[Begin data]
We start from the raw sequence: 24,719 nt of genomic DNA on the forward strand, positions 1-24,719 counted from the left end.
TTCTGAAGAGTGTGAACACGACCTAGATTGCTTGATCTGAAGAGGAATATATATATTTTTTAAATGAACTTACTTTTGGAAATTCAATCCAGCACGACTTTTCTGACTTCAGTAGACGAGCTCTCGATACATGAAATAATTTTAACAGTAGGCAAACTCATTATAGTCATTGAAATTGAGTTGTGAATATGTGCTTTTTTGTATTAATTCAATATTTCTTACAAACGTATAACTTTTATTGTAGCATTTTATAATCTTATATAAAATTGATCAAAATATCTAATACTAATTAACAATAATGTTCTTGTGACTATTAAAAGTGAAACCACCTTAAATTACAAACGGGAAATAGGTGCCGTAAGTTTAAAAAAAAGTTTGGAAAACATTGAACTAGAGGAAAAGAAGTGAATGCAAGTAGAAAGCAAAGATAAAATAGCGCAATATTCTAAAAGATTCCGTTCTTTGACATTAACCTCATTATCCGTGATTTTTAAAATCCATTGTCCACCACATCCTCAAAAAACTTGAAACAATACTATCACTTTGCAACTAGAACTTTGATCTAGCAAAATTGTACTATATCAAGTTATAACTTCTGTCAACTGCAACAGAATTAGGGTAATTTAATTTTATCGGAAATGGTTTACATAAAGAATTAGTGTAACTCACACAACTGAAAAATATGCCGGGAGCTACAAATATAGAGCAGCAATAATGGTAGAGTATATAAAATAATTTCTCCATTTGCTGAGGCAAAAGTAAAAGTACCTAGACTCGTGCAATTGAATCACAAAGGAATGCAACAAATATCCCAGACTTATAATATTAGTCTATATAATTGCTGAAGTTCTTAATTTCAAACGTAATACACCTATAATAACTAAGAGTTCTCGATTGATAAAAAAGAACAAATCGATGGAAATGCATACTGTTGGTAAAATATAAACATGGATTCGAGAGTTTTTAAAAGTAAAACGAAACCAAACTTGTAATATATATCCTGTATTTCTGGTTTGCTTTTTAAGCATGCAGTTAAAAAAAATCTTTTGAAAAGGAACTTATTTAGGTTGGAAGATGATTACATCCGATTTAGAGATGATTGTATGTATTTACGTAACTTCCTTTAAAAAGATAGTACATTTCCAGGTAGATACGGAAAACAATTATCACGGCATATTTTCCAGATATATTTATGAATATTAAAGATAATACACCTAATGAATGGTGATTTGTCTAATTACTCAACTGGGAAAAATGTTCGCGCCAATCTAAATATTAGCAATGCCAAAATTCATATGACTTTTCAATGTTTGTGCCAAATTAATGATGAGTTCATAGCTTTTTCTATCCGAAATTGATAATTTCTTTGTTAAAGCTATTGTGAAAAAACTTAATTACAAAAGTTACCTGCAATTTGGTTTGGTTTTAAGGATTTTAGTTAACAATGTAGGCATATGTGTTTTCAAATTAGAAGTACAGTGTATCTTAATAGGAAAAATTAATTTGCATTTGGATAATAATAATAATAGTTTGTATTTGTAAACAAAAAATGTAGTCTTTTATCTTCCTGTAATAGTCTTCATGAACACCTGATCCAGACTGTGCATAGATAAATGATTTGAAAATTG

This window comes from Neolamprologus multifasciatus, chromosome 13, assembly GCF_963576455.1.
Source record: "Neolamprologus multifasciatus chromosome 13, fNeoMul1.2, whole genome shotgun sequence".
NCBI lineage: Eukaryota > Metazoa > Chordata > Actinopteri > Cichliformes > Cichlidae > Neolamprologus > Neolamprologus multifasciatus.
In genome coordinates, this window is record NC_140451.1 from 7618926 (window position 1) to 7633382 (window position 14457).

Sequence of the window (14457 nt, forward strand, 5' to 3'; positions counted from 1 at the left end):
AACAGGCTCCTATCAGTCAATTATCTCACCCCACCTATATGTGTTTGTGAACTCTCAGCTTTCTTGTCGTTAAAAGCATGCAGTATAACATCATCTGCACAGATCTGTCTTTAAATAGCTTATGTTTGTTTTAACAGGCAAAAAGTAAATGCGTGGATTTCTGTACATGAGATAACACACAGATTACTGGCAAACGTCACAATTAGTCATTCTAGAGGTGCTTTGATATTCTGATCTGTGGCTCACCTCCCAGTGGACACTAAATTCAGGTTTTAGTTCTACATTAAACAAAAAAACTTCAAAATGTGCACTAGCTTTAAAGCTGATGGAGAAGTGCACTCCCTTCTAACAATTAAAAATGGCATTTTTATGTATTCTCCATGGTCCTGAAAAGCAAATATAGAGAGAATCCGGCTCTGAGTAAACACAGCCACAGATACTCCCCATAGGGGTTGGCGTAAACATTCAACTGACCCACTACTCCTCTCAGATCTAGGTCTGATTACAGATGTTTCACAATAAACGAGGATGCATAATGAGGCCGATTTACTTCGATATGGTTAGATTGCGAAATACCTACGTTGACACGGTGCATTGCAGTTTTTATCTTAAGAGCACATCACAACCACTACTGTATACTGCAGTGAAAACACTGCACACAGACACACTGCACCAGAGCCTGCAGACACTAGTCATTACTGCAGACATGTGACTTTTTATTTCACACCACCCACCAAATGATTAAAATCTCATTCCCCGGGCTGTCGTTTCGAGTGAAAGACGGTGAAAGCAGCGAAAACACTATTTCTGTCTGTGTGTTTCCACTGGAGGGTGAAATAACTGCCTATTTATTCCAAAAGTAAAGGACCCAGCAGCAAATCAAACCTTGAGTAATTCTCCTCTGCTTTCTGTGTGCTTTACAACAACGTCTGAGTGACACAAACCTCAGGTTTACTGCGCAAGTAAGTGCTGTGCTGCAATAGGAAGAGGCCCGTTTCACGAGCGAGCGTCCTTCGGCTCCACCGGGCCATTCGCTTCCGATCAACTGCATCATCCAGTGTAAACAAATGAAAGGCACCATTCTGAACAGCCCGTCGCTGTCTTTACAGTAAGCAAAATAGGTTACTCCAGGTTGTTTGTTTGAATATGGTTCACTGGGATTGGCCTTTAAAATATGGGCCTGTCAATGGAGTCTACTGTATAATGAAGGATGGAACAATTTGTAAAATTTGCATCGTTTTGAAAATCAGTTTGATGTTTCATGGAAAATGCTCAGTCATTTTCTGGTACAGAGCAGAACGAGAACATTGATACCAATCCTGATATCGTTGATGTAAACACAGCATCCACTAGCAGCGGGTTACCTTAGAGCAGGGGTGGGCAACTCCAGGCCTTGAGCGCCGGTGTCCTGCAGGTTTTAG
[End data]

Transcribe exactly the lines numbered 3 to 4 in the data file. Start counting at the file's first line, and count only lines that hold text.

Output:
This window comes from Neolamprologus multifasciatus, chromosome 13, assembly GCF_963576455.1.
Source record: "Neolamprologus multifasciatus chromosome 13, fNeoMul1.2, whole genome shotgun sequence".